‘There′s so much good in the worst of us and so much bad in the best of us, that it ill behoves any of us to talk about the rest’
Saying from my grandmother, Jessica Hannagan
My opinions are permanently on offer for exchange with better ones
The Judging Mind
It amuses me to find that whenever I judge another person or their behaviour, what comes back to me is an experience of when I too have done exactly what they have done, or some variation of what I′m now judging. This certainly contributes to keeping me mindful of when I point the finger at someone else – there are three fingers facing back at me.
This isn′t to say that some behaviours aren′t downright destructive. And in response, we need to take skilful action. However whenever we use our judging mind towards others, we stand a good chance of entering into one or more of the three power games – the right/wrong, good/bad and dominance/submission, all of which create havoc and profound suffering both personally and globally.
Have you noticed that as soon as we get into any of these three games it′s a no-win all round? As adults, as soon as we make someone wrong, or bad, or use ‘power over’ tactics, we all end up furiously treading water. Unless they are emotionally very competent, they will try to jockey themselves into the good, right position, or somehow covertly or overtly, get back at the people who have dominated them and robbed them of choice. And on it goes … round and round.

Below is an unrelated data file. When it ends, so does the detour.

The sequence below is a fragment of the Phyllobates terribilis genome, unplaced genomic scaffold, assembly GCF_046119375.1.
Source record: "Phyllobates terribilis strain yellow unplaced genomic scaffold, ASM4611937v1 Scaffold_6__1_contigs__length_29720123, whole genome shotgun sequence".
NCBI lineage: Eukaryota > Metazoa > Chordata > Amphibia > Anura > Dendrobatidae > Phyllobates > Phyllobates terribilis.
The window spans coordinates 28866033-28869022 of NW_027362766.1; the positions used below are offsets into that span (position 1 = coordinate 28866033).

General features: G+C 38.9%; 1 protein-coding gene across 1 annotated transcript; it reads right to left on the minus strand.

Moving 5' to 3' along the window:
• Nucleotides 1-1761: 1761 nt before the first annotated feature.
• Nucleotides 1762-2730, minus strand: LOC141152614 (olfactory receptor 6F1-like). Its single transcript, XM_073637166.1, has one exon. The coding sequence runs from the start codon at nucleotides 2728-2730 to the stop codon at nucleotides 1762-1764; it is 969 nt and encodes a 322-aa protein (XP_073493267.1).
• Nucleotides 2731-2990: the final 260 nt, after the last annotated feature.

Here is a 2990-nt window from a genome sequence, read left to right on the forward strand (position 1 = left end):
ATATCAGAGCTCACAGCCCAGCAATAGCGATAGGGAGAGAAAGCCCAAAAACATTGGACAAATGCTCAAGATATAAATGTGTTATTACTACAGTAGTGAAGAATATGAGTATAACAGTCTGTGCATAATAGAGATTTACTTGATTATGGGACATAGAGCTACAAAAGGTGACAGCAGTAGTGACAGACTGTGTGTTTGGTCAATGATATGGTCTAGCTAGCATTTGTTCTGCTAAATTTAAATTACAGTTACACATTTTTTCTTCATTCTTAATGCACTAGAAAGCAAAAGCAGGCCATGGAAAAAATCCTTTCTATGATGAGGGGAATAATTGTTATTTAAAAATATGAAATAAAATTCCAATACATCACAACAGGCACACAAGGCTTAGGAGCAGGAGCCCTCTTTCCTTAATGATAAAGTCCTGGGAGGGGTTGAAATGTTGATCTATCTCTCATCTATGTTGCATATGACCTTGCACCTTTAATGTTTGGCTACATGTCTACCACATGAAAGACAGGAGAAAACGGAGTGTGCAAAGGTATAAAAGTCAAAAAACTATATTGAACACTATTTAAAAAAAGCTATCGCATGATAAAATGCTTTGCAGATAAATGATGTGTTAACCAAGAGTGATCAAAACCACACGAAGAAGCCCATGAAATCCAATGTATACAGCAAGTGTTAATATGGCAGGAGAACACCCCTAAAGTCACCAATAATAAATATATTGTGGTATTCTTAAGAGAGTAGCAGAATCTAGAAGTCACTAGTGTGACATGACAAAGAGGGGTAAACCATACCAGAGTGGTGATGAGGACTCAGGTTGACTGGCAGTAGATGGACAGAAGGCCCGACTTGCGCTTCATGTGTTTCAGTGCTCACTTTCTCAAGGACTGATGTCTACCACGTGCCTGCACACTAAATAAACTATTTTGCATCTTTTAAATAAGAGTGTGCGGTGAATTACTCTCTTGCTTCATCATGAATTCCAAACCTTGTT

The challenge of course is to let go of the judging mind as soon as we spot it. This may sound simple but it isn′t easy.
Jack Kornfield shares a story about a man who got on a train one afternoon with his children who were out of control. He looked very weary and sat next to one of the clearly disapproving passengers. After a while the father said – ‘they lost their mother this morning’. We just never know what drives other′s behaviours until we check it out. And how many of us make the effort to do this?
There was a young lad who used to live around the corner from me. His Dad suffered from alcoholism and I never saw his mother. He was rather wild and from time to time behaved rather badly. I was rather wary when he was around. One morning I was out for a walk and I heard a little fellow screaming.
His foot had caught in the chain of his bike. What blew me away was the wild lad, down on his knees – holding the little fellow, and talking softly to him, while he disengaged the chain ever so gently and skilfully.
Sometime later, the wild lad appeared, breathless, at my front door. He was being chased, probably for good reason. I could see his fear – like a frightened child and remembered my grandmother′s ‘ there is so much good in the worst of us ’.
Looking back, I′m glad I let him in.
Back to Blog